This millionaire wanted psychotherapy because his life lacked meaning and purpose. He was no longer able to become passionate about his relationships, hobbies or community involvement. After a few months of therapy, he felt happier. He had learned how to regain contact with nature, value his family time and become involved in community work. He felt less disconnected than before and that his life had some pleasure and purpose again.

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      3. They cannot enjoy any privacy

      Juan Rodriguez regrets winning the lottery because he now cannot go out without meeting people who either owe him money or want to owe him money! He cannot enjoy any privacy when he goes out and his life is very boring because he only has dogs for company and he no longer trusts even his own family.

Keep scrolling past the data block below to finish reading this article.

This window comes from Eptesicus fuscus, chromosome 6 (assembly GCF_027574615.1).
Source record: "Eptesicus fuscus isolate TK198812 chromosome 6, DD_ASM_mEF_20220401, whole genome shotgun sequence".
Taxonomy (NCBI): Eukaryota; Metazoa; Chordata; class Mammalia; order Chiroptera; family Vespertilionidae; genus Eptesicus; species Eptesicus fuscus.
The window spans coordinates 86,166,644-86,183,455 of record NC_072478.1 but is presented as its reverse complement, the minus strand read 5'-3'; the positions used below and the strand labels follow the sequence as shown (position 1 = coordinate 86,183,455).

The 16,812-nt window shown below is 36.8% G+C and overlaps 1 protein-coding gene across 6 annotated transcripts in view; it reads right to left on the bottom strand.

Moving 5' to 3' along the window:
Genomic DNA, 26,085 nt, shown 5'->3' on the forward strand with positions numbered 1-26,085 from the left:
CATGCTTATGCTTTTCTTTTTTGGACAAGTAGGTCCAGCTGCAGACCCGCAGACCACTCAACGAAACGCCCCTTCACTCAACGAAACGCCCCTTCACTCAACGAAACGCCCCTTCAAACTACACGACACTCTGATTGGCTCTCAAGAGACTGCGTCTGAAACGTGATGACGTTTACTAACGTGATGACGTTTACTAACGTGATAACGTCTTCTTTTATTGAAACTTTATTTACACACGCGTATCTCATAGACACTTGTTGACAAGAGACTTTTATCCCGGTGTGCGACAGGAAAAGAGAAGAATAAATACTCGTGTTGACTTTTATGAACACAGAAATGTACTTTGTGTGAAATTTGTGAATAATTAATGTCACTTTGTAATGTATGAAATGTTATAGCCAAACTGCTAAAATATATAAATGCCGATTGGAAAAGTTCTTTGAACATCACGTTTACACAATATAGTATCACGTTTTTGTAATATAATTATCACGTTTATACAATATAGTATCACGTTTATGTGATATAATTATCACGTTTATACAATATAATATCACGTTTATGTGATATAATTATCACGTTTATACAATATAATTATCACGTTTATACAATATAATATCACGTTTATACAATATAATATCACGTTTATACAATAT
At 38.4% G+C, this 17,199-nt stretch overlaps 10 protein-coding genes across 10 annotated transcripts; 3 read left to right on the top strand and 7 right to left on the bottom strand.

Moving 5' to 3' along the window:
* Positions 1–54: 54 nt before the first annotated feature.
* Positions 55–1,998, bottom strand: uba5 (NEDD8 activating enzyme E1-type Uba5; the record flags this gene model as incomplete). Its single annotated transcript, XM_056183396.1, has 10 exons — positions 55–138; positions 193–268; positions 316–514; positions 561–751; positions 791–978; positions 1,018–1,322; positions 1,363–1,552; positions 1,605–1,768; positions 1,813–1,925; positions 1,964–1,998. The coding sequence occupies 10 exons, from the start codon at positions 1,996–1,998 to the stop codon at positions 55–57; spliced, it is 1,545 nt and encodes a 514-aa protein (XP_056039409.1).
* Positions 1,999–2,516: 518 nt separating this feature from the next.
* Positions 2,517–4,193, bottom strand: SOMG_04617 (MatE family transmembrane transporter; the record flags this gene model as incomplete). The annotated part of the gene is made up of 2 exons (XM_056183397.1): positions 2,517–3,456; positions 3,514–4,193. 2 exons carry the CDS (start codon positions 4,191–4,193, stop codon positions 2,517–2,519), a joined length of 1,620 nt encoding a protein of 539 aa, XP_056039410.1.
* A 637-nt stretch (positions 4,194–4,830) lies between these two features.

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      Financial consultants say that with sudden wealth, the winners are very likely to ruin their lives in trying to cope with it. There seems to be high burnout rate among lottery winners.

      4. They wish they had looked after loved ones better

      Money will not change how healthy you are or how many people love you.

      – Warren Buffett

      Many self-made millionaires wonder what went wrong. They seem to have dropped the ball while they were so busy making all that money. They forgot to live life to the full and cherish their loved ones. When they ended up as super rich celebs, they suddenly found their lives were rather empty.

      As Warren Buffett says, the most important assets we own are our families, friends and partners.

      5. They wish they could trust people more

      Millionaires have plenty to worry about. They are always worried about who they can trust. They are concerned that friends may turn into sharks because of their wealth. They worry that their children may squander their fortune.